I have no interest in roller coasters. No desire to have my body whipped around at breakneck (well, almost) speeds without any control over the course or outcome. Even in my youth, growing up in a boardwalk town where such structures made up much of the skyline, I opted out of such thrills.
And so, when I go on my just-about-annual trek to my favorite amusement park, Holiday World and Splashin’ Safari, I find plenty of excuses to skip award-winning coasters The Raven, The Legend, and The Voyage.
I do, however, make a beeline for the Wildebeest and Mammoth, the two longest water coasters in the world.
Now, I know full well that there’s no actual physical effort involved in riding a coaster, roller or water. The challenge is entirely mental. Once you’ve strapped yourself in, there’s no choice involved. But something about the water coasters attract rather than repel me.
The Wildebeest came first, in 2010, and racked up four years of first place finishes as the top water park ride on the planet by Amusement Today magazine. As with most log flume rides, a conveyer takes you up to the top, but unlike previous flumes, this one is equipped with linear induction motors that propel the watercraft rather than just let gravity and the flow of the water do the work. The initial four-story drop is followed by seven hills, a pair of underground tunnels and a dizzying helix hitting a top speed of 36 feet per second. Moving upwards during parts of a water
ride takes a little getting used to, but that’s just part of the giddy fun.
The newer water coaster, Mammoth, towers seven stories from highest to lowest point. Instead of the single-file seating of the Wildebeest, Mammoth puts riders in a six-passenger rotating raft and propels them along a 1/3-mile course that includes 45-degree drops. The boats are nine-feet wide but the channels and tunnels are 12-feet, meaning there’s room to careen and spin all the way through. And there are moments when even a watercraft with the likes of me in it achieves air time. And some of the three-minute ride (long for a coaster or water slide) is spent in the dark.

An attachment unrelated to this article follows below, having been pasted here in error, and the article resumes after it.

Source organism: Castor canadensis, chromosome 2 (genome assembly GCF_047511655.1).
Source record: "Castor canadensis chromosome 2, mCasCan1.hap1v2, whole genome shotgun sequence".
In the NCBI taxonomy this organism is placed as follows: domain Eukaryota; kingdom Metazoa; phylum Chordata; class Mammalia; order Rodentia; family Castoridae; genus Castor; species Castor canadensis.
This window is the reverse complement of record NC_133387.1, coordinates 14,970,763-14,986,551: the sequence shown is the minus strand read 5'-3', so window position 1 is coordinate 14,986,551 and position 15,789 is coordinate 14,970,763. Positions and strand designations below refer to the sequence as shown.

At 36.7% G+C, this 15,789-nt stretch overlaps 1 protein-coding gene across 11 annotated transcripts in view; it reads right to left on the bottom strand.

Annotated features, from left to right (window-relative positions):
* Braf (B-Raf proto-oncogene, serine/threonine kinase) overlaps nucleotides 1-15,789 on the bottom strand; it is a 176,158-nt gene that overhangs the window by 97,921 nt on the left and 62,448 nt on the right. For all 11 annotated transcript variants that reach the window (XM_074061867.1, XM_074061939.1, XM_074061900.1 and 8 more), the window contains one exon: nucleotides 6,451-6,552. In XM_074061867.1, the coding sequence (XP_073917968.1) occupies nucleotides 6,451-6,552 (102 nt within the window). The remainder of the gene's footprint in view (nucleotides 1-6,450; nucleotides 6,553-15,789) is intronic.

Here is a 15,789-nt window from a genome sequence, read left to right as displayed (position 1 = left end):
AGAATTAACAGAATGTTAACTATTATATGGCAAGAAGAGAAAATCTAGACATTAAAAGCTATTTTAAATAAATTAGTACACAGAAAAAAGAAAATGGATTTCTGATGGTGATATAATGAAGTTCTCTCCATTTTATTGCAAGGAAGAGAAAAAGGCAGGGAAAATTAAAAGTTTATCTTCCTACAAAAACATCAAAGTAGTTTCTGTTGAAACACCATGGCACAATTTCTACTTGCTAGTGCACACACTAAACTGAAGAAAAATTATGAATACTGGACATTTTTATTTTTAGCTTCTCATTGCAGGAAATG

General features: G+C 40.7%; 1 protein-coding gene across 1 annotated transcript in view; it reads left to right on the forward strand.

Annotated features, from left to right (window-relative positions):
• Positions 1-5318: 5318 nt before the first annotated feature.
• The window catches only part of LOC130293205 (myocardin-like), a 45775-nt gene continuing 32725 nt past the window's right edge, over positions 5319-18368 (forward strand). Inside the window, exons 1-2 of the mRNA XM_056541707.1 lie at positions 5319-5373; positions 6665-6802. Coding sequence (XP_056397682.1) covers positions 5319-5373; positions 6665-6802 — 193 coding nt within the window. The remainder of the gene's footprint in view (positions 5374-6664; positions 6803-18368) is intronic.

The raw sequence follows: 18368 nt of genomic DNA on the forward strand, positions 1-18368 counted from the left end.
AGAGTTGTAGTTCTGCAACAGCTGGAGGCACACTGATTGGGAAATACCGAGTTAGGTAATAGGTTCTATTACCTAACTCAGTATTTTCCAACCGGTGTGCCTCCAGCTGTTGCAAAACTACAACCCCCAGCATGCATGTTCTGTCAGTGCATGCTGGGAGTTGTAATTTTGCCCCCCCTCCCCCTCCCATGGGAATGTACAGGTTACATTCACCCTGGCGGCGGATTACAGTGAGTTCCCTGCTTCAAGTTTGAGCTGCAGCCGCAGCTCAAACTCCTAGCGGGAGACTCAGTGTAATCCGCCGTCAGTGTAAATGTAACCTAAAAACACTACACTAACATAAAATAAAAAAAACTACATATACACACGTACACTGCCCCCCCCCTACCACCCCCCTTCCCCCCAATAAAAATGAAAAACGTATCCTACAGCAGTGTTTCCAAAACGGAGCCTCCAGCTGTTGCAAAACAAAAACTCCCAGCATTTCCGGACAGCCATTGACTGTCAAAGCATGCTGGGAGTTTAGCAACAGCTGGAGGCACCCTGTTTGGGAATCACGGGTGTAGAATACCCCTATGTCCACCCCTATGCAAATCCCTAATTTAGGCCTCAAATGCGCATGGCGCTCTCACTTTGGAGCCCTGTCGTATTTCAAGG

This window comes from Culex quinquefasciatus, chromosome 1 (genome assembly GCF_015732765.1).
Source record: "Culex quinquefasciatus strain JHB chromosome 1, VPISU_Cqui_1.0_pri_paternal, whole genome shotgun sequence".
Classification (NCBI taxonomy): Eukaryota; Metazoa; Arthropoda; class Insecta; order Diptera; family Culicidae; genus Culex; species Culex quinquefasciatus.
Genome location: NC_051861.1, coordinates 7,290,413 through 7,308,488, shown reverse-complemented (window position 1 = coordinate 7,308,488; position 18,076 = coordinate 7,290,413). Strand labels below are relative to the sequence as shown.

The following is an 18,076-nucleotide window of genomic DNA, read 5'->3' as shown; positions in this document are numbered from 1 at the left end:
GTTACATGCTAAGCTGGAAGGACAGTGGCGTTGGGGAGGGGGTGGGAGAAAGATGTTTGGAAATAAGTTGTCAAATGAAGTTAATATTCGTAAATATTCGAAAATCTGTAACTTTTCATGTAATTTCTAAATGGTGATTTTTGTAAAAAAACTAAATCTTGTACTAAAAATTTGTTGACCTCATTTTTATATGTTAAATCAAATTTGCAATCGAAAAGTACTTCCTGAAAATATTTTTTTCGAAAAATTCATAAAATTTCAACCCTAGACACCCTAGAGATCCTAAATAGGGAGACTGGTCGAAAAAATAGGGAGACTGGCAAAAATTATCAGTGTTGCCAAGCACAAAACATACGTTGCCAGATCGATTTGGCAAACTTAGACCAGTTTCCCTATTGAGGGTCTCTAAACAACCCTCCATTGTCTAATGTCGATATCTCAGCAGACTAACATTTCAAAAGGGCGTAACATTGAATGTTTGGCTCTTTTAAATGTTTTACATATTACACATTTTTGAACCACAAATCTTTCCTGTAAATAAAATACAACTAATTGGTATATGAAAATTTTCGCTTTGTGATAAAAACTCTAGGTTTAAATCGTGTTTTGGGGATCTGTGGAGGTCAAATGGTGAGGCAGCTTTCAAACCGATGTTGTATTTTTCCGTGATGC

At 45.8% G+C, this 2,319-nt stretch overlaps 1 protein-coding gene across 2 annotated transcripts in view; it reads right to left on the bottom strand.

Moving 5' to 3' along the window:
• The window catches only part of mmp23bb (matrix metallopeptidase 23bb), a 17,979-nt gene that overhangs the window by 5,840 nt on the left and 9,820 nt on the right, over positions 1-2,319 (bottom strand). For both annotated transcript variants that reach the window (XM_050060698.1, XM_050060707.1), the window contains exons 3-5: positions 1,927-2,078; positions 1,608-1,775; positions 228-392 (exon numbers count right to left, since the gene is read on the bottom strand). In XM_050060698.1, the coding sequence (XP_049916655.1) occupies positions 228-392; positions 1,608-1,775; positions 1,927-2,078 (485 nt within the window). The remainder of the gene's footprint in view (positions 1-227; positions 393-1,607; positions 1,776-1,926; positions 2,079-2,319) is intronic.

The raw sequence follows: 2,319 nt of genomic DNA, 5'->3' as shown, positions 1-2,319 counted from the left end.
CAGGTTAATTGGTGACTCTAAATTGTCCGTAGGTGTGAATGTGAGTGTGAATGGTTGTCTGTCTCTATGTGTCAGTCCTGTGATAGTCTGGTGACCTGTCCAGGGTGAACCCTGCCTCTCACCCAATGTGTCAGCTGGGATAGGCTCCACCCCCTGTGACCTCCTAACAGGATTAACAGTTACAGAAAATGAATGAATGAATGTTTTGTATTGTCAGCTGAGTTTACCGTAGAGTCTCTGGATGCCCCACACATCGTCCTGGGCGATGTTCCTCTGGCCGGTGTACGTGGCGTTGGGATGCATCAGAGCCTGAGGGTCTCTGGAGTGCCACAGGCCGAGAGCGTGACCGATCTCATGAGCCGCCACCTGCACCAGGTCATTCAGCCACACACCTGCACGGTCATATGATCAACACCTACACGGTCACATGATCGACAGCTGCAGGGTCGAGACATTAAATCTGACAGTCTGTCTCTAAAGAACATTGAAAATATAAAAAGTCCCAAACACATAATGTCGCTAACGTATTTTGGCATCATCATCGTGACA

Yes, you get wet. Very. And, like my daughter, you may become disconnected from your hat. But unlike water slides, you don’t get dumped into a pool and you don’t have to climb a mountain of steps to get to the launch site. You can see—if you ride with your eyes open—the kick that your co-riders are experiencing and, if you are like me, you’ll be laughing yourself silly all the way down.
If You Go: Holiday World
One ticket ($44.95/adult, $36.95/children and seniors) includes admission and all rides and shows at both Holiday World and Splashin’ Safari. Parking is free and the parks boast complimentary sunscreen and soft drinks.
The easiest overnight accommodations are right across the parking lot at Camp Rudolph.
While the name may imply that you need to bring your own tent ($42/night in season) or mobile home ($50/night), the campground offers other options as well. Cabin rentals ($205-265)/night) are available. They include the new Rudolph’s Christmas Cabins featuring a sizable deck, electric fireplace, and appliances and can sleep four adults and four children. There’s also non-moving rental RVs ($145-195) for those who want to pretend to be king of the road without having to pay for gas.
Improvements in 2014 include a new bathhouse to serve the small onsite waterpark at Lake Rudolph, new paddleboats for heading out on the lake during downtime, and an upgrade to the miniature golf course. Alas, the promised WiFi is spotty or non-existent at many of the sites.
Reservations can be made up to a year in advance which, surprisingly, you may have to do for the very crowded weekends leading up to Halloween, when the Christmas-themed park takes on a more macabre spirit.• —Lou Harry